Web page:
Senile Dementia

Senile Dementia in Dictionary

Dementia is a disorder of reason that involves a progressive and irreversible deterioration of mental faculties. Those who suffer from dementia experience serious disorders in behavior and cognitive functions, to the point of not being able to continue carrying out their daily activities.

Senile, on the other hand, is what belongs to or relates to a person of advanced age in which physical and/or mental decline is evident.

The notion of senile dementia refers to the disorder of the mind that appears in old age. It is an organic syndrome characterized by memory impairment, judgment and abstract thinking disorders, and personality disturbances.

When senile dementia reaches an advanced stage, the person cannot interact normally or carry out activities autonomously. That is why those who suffer from the disorder must receive permanent attention. However, one of the first pieces of advice that doctors give to relatives of patients with senile dementia is to allow them to do as much for themselves as possible.

Other very common recommendations are: establish routines and schedules to prevent the person from becoming disoriented in their daily life; keep the things that he usually uses always in the same places; display clocks and calendars prominently; prevent access to dangerous substances and sharp objects.

Although there are many associated or similar disorders and syndromes, making a precise definition difficult, specialists agree that senile dementia begins after 65 years of age.

Among the first signs of its appearance are anxiety, paranoid ideas, social isolation, stress, obsessive traits, confusion of dates and locations, constant forgetfulness, extreme mood swings and personality changes, the difficulty to remember terms of daily use and the loss of trust in the closest people.

To proceed to diagnose senile dementia, medicine is based on a series of methods that begin by ruling out other disorders whose symptoms are temporary memory loss and confusion. Next, it is necessary to observe the clinical history of the patient to look for cases of senile dementia in their ancestors and closest relatives. Confirmation of the diagnosis can be obtained through brain scans and a neurological examination, essential steps to notice changes at the physical level.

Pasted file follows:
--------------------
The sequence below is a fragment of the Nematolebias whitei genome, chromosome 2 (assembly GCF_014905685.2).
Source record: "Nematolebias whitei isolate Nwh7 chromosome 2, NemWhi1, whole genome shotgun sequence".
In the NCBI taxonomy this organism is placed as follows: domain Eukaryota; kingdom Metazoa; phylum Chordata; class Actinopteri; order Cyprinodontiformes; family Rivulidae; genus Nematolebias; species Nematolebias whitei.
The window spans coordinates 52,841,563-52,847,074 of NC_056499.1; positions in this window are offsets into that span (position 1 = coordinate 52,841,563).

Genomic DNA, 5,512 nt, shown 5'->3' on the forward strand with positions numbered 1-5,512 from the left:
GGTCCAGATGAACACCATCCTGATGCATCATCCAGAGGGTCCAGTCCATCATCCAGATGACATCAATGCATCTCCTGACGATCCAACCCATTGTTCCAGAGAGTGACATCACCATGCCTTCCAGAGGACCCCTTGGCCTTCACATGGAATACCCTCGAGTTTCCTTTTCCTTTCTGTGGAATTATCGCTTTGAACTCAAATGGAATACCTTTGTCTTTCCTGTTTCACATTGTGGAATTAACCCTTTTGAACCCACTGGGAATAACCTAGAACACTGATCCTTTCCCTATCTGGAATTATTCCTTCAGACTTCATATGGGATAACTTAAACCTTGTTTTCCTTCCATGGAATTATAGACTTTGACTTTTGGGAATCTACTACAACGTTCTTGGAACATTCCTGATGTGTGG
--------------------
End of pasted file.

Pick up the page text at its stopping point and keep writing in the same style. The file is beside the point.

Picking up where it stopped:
It is important to distinguish, however, between senile dementia, normal aging, depression, schizophrenia and other disorders with cognitive impairment. Each case has different characteristics and requires different treatments.

The supply of drugs, scheduled and controlled physical exercise and a certain diet can help reduce the alterations linked to senile dementia.

The most common cause of this problem is Alzheimer’s disease, which is found in almost half of senile dementia patients. It is a genetic disorder that destroys neurons, preventing the formation of new memories and gradually destroying the functionality of the human brain.

On the other hand, there are alcoholism, the abusive consumption of steroids, Parkinson’s and Huntington’s diseases, bacterial or viral encephalitis and multiple sclerosis; The reason is that taking certain medications to treat these problems can cause damage to brain tissue.

Another cause of senile dementia can be a deficiency of niacin and thiamine (two B vitamins); once its levels are restored, it is possible that the symptoms will be reversed. Finally, exposure to mercury or lead can also cause senile dementia.

Senile Dementia